What in the Universe: Omega Centauri Star Cluster

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Why are these stars different colors?

Produced by the Space Telescope Science Institute’s Office of Public Outreach in collaboration with NASA’s Universe of Learning partners: Caltech/IPAC, Center for Astrophysics | Harvard & Smithsonian, NASA Jet Propulsion Laboratory, and Sonoma State University. 

  • Hubble Space Telescope image of the Omega Centauri star cluster: NASA, ESA and the Hubble SM4 ERO Team
  • Illustrations and animations: Leah Hustak (STScI) 
  • Hubble Space Telescope image of star cluster NGC 290:  ESA and NASA

Written by Margaret W. Carruthers 
Designed by Leah Hustak and Dani Player 
Editorial and design input from Dr. Quyen Hart and Yesenia Perez 
Music from Music for Non-profits 


 Red square against starry sky. Icons, star, galaxy, constellation, asteroid, solar system. Text, what in the universe. 

Why are the stars different colors? A, They have different temperatures. B, They are made of different elements. C, They are moving in different directions. D, They are different distances from the Earth. 

Colorful starry sky, red, blue, yellow, green. 

A is highlighted, they have different temperatures. 

Globular Star Cluster, Omega Centauri, Halo of the Milky Way. A cluster of roughly 10 million stars orbiting the center of the Milky Way, approximately 16,000 light-years from Earth. Hubble Space Telescope, ultraviolet, visible, and infrared light.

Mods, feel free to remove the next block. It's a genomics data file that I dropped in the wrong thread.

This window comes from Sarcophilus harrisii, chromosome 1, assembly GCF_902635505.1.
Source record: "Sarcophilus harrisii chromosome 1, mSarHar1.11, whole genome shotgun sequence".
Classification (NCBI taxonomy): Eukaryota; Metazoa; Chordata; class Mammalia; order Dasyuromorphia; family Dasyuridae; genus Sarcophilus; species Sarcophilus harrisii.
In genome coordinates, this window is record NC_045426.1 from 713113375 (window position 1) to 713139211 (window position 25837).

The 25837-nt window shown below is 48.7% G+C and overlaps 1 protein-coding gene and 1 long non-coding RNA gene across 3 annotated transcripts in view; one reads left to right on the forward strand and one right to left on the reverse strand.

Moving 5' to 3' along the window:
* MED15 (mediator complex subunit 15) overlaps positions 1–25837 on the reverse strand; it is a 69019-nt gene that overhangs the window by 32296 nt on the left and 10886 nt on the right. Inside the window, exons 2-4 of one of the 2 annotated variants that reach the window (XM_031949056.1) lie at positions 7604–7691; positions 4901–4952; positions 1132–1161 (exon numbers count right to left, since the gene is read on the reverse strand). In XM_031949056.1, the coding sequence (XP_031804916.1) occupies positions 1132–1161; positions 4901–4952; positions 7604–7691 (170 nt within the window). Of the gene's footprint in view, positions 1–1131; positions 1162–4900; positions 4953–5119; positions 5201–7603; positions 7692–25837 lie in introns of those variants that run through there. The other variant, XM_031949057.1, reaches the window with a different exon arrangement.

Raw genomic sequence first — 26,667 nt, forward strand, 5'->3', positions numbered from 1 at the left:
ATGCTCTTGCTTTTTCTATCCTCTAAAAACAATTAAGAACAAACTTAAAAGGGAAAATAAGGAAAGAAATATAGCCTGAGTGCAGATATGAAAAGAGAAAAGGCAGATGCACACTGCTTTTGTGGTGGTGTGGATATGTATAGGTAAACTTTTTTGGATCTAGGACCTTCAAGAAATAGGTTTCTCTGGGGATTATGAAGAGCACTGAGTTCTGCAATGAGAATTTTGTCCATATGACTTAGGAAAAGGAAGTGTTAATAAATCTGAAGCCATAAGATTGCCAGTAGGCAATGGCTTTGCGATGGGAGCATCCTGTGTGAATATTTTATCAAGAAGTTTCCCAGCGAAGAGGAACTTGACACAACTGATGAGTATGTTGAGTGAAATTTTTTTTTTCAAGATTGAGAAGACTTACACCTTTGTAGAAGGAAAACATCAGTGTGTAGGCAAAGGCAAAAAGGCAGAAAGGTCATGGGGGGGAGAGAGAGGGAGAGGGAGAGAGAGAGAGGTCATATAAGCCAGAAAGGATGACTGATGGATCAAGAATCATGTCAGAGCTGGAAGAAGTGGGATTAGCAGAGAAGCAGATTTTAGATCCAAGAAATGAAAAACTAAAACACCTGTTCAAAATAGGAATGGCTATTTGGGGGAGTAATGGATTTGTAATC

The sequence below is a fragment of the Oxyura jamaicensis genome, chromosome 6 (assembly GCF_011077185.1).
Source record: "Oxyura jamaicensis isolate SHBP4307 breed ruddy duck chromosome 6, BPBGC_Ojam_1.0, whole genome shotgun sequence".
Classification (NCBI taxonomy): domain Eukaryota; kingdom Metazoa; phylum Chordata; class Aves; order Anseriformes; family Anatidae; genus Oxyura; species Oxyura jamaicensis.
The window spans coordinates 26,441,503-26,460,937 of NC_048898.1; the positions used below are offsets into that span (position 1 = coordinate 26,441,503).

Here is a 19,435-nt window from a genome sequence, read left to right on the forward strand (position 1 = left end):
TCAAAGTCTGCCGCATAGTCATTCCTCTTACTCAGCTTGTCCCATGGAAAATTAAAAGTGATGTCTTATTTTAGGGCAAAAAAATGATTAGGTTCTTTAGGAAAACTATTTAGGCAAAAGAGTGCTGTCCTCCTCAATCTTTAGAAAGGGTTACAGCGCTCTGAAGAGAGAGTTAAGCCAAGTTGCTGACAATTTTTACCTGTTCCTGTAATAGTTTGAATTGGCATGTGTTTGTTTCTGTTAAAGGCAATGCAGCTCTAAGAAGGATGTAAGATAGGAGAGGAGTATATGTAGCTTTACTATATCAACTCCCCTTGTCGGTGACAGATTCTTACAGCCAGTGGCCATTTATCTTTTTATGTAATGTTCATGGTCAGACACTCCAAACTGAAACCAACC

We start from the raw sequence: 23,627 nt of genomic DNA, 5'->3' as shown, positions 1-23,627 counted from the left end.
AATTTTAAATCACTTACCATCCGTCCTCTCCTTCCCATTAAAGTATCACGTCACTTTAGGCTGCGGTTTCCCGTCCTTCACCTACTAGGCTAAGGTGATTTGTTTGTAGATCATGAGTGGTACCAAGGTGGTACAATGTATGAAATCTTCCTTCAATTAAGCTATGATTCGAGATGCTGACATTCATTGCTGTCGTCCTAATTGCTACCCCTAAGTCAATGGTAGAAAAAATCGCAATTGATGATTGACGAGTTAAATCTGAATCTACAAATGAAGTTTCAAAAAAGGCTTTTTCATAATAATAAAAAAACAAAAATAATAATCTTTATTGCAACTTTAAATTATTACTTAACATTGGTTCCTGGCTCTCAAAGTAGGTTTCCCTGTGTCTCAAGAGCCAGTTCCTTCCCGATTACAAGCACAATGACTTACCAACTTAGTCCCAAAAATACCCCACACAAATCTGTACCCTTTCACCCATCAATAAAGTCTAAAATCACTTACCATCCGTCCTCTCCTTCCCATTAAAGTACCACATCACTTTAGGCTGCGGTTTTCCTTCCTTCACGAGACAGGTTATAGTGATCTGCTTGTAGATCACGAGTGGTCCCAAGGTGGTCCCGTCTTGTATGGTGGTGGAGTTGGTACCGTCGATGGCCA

The cluster includes yellow-white Sun-like stars, large red giant stars, bluish giant stars, and small white dwarfs. 

The overall color of a star, the color that human eyes can perceive, depends entirely on its surface temperature. 

Hotter stars appear bluer because they give off more blue light than red light. 

Cooler stars appear redder because they give off more red light than blue light. 

Medium temperature stars like the Sun appear yellow. 

The temperature and therefore the color of a star is related to its size and mass. Same size, different mass, red, low mass, yellow, medium, blue, high. 

For example, if two stars are the same size, the more massive star is denser and therefore hotter and bluer. 

Or, if two stars have the same mass, the smaller star is denser, hotter, and bluer. 

Stars can change color over time as they change in size and density, and therefore surface temperature. 

For example, a hot blue star can turn yellow and then red as it ages, expands, decreases in density, and its surface cools. 

While it is difficult to estimate the size, mass, or age of a star just by looking at it, we can gauge its temperature, even without a telescope. 

Just look at its color. 

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Find out more with these additional resources from NASA’s Universe of Learning